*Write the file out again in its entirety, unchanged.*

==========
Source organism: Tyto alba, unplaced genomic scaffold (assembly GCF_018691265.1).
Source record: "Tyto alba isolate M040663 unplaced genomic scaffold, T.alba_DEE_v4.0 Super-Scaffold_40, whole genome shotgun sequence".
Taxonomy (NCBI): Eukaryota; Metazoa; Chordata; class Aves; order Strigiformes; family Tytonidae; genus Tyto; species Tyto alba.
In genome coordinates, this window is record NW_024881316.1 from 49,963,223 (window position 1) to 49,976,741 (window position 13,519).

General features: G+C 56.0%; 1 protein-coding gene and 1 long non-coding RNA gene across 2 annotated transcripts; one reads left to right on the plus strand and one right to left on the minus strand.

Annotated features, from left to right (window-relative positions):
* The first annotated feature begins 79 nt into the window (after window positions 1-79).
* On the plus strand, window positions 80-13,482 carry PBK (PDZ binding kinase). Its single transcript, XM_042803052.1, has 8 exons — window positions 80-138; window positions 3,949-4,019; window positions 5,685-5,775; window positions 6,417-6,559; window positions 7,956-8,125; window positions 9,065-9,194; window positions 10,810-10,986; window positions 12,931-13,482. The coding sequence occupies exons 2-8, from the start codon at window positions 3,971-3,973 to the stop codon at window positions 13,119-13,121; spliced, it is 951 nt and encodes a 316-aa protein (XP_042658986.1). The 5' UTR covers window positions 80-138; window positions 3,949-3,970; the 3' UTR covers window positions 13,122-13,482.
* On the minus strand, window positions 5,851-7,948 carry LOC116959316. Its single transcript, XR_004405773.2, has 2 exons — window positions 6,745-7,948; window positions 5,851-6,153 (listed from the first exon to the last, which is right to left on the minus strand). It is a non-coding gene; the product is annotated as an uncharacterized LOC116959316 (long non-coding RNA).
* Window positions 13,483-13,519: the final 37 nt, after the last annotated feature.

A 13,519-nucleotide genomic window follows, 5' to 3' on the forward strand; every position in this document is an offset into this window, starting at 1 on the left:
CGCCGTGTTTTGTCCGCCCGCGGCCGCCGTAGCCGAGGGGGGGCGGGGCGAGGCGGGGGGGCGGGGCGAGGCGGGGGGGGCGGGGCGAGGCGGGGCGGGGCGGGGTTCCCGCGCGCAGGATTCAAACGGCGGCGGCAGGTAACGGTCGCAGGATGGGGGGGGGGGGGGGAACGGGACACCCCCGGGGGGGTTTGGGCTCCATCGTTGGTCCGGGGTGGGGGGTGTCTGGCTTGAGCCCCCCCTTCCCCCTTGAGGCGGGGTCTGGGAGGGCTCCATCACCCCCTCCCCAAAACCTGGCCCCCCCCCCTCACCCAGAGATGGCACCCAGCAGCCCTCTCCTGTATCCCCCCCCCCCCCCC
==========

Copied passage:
Source organism: Tyto alba, unplaced genomic scaffold (assembly GCF_018691265.1).
Source record: "Tyto alba isolate M040663 unplaced genomic scaffold, T.alba_DEE_v4.0 Super-Scaffold_40, whole genome shotgun sequence".
Taxonomy (NCBI): Eukaryota; Metazoa; Chordata; class Aves; order Strigiformes; family Tytonidae; genus Tyto; species Tyto alba.
In genome coordinates, this window is record NW_024881316.1 from 49,963,223 (window position 1) to 49,976,741 (window position 13,519).

General features: G+C 56.0%; 1 protein-coding gene and 1 long non-coding RNA gene across 2 annotated transcripts; one reads left to right on the plus strand and one right to left on the minus strand.

Annotated features, from left to right (window-relative positions):
* The first annotated feature begins 79 nt into the window (after window positions 1-79).
* On the plus strand, window positions 80-13,482 carry PBK (PDZ binding kinase). Its single transcript, XM_042803052.1, has 8 exons — window positions 80-138; window positions 3,949-4,019; window positions 5,685-5,775; window positions 6,417-6,559; window positions 7,956-8,125; window positions 9,065-9,194; window positions 10,810-10,986; window positions 12,931-13,482. The coding sequence occupies exons 2-8, from the start codon at window positions 3,971-3,973 to the stop codon at window positions 13,119-13,121; spliced, it is 951 nt and encodes a 316-aa protein (XP_042658986.1). The 5' UTR covers window positions 80-138; window positions 3,949-3,970; the 3' UTR covers window positions 13,122-13,482.
* On the minus strand, window positions 5,851-7,948 carry LOC116959316. Its single transcript, XR_004405773.2, has 2 exons — window positions 6,745-7,948; window positions 5,851-6,153 (listed from the first exon to the last, which is right to left on the minus strand). It is a non-coding gene; the product is annotated as an uncharacterized LOC116959316 (long non-coding RNA).
* Window positions 13,483-13,519: the final 37 nt, after the last annotated feature.

A 13,519-nucleotide genomic window follows, 5' to 3' on the forward strand; every position in this document is an offset into this window, starting at 1 on the left:
CGCCGTGTTTTGTCCGCCCGCGGCCGCCGTAGCCGAGGGGGGGCGGGGCGAGGCGGGGGGGCGGGGCGAGGCGGGGGGGGCGGGGCGAGGCGGGGCGGGGCGGGGTTCCCGCGCGCAGGATTCAAACGGCGGCGGCAGGTAACGGTCGCAGGATGGGGGGGGGGGGGGGAACGGGACACCCCCGGGGGGGTTTGGGCTCCATCGTTGGTCCGGGGTGGGGGGTGTCTGGCTTGAGCCCCCCCTTCCCCCTTGAGGCGGGGTCTGGGAGGGCTCCATCACCCCCTCCCCAAAACCTGGCCCCCCCCCCTCACCCAGAGATGGCACCCAGCAGCCCTCTCCTGTATCCCCCCCCCCCCCCC